Much has been made of WHO’s change of mind on the use of masks in June, which is said by many to have been a game-changer. However, the relevant WHO document, ‘Advice on the use of masks in the context of COVID-19 Interim guidance’, is anything but decisive.
It says (on p. 6):
There is limited evidence that wearing a medical mask by healthy individuals in households, in particular those who share a house with a sick person, or among attendees of mass gatherings may be beneficial as a measure preventing transmission… Results from cluster randomized controlled trials on the use of masks among young adults living in university residences in the United States of America indicate that face masks may reduce the rate of influenza-like illness, but showed no impact on risk of laboratory-confirmed influenza. At present, there is no direct evidence (from studies on COVID-19 and in healthy people in the community) on the effectiveness of universal masking of healthy people in the community to prevent infection with respiratory viruses, including COVID-19.
(Note that the document doesn’t spend any time going through the studies, it’s simply a summary document.)
The document concludes (p. 6):
At the present time, the widespread use of masks by healthy people in the community setting is not yet supported by high quality or direct scientific evidence.
Despite all this, WHO still recommended that governments encourage mask-wearing. What was their justification for doing so? It says this (p. 6, my brackets):
taking into account  the available studies evaluating pre- and asymptomatic transmission,  a growing compendium of observational evidence on the use of masks by the general public in several countries,  individual values and preferences, as well as  the difficulty of physical distancing in many contexts, WHO has updated its guidance to advise that to prevent COVID-19 transmission effectively in areas of community transmission, governments should encourage the general public to wear masks in specific situations and settings as part of a comprehensive approach to suppress SARS-CoV-2 transmission.
This paragraph doesn’t provide any further reason for pushing masks. Nothing is said about the relevance of “available studies evaluating pre- and asymptomatic transmission”. And if the evidence for face masks stopping virus spread is weak in general then that’s going to apply to the early stages of a disease as well.
As for the “growing compendium of observational evidence on the use of masks by the general public in several countries”, this is a scientifically useless statement. What observational evidence? How do any such observations show that wearing a face mask is effective against Covid? How is this observations measured? It is incredible to think that the whole world is being changed on the basis of such evasive language.
 adds nothing of use. It seems to mean they took into account “individual values and preferences” when coming to their decision. It is entirely unclear how they did so, seeing as most people preferred not to wear a mask when they had the choice, but anyway this vague and irrelevant statement provides no extra reasons to mandate mask wearing.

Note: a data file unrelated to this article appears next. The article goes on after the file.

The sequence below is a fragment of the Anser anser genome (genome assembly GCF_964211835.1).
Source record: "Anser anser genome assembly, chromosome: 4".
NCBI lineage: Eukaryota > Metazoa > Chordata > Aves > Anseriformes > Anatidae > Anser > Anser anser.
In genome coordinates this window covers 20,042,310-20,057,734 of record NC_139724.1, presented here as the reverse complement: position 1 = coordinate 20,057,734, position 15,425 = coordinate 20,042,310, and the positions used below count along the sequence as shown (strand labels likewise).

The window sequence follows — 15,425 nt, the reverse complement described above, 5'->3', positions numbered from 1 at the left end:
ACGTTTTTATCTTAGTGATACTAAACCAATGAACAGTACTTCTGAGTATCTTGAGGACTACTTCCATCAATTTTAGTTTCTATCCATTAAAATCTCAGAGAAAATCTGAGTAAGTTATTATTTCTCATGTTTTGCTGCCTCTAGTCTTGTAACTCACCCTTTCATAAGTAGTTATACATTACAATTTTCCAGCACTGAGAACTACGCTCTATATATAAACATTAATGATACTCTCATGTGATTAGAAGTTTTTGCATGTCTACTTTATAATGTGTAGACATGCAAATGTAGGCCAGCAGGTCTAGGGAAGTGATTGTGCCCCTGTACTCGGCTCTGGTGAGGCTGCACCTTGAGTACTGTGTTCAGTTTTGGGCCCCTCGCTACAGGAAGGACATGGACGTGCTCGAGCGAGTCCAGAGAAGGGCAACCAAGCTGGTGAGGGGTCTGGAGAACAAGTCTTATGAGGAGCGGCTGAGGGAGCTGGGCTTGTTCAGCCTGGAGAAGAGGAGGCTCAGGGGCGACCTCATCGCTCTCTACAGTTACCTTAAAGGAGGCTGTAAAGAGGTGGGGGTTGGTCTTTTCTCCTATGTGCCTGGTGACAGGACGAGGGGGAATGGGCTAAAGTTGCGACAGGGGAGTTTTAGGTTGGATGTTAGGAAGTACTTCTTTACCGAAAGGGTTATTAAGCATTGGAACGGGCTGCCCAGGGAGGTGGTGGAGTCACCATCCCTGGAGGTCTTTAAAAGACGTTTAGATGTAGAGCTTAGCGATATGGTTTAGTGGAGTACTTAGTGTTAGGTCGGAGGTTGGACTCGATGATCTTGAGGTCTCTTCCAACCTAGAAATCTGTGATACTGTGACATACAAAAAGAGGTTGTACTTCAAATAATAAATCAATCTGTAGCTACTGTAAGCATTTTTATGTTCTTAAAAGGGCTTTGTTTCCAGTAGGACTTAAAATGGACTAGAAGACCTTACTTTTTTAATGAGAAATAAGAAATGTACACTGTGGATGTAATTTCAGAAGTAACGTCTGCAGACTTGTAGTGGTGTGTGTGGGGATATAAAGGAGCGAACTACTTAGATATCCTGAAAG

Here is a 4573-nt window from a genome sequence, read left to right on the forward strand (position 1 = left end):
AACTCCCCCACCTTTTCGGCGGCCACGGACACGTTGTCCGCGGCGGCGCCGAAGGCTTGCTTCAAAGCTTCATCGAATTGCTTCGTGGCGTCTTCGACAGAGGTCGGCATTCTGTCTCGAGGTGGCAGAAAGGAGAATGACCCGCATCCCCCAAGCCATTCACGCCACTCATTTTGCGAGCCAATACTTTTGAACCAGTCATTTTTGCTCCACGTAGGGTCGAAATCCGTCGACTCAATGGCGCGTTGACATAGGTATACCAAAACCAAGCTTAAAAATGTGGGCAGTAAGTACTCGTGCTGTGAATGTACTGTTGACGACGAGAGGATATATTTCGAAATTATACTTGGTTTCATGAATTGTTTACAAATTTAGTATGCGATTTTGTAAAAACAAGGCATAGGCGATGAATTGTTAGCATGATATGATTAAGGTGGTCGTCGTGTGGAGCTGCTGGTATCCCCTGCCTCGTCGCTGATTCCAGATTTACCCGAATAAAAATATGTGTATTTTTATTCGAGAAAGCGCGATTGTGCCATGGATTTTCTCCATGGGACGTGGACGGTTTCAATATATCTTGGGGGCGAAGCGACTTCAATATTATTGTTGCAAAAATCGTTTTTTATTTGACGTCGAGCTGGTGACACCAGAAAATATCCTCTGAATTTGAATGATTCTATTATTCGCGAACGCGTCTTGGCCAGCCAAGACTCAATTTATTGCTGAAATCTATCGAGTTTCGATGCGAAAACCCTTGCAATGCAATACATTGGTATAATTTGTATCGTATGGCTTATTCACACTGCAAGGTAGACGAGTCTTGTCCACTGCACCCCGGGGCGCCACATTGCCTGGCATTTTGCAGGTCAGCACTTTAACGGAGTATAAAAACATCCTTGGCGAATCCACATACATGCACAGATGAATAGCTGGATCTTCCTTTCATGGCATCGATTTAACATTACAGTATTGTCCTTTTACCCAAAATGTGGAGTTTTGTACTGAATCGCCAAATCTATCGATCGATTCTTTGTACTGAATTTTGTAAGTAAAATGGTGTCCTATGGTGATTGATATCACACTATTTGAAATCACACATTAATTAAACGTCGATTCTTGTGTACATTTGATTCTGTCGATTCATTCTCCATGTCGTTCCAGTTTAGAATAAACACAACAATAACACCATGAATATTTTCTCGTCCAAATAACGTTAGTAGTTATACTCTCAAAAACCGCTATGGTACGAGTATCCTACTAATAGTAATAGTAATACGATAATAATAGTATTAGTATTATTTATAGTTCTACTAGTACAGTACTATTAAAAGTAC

also doesn’t provide (nor, I think, is it intended to provide) an independent reason for mandating masks, as it is already assuming that masks have some effect.
So we do not have any additional justifications from this paragraph. (Note also the phrase “as part of a comprehensive approach” – this reads like an admission that you can’t rely on masks to do much on their own.)
My conclusion, then, is that WHO is pushing masks despite admitting that the evidence for them is poor. It is incredible to think that a fundamental change in human history, with healthy human beings forced by governments around the world to wear face masks for a mild disease that is dying away, has been brought in on the basis of a document that admits that there isn’t any good scientific evidence to justify this change. (You have to wonder how many of the people who have made policy based on this document have actually read it.)
One is very tempted to think that the stories about WHO changing their advice in response to political pressure are true, because WHO fails to provide any scientific grounds for their position.
It should also be noted that WHO warned of potential disadvantages of mask-wearing, including the following:
– potential increased risk of self-contamination due to the manipulation of a face mask and subsequently touching eyes with contaminated hands;
– potential self-contamination that can occur if non-medical masks are not changed when wet or soiled. This can create favourable conditions for microorganism to amplify;
– potential headache and/or breathing difficulties, depending on type of mask used;
– potential development of facial skin lesions, irritant dermatitis or worsening acne, when used frequently for long hours
One further thing needs to be said. Nowhere in this document did WHO recommend that governments force their citizens to wear masks through means of law enforcement. It merely says that governments should encourage their use, and furthermore, merely as part of an overall approach. Many governments, including the British government, have gone far beyond what WHO have recommended.
From the BBC just after the WHO document came out:
“Masks on their own will not protect you from Covid-19,” Dr Tedros said.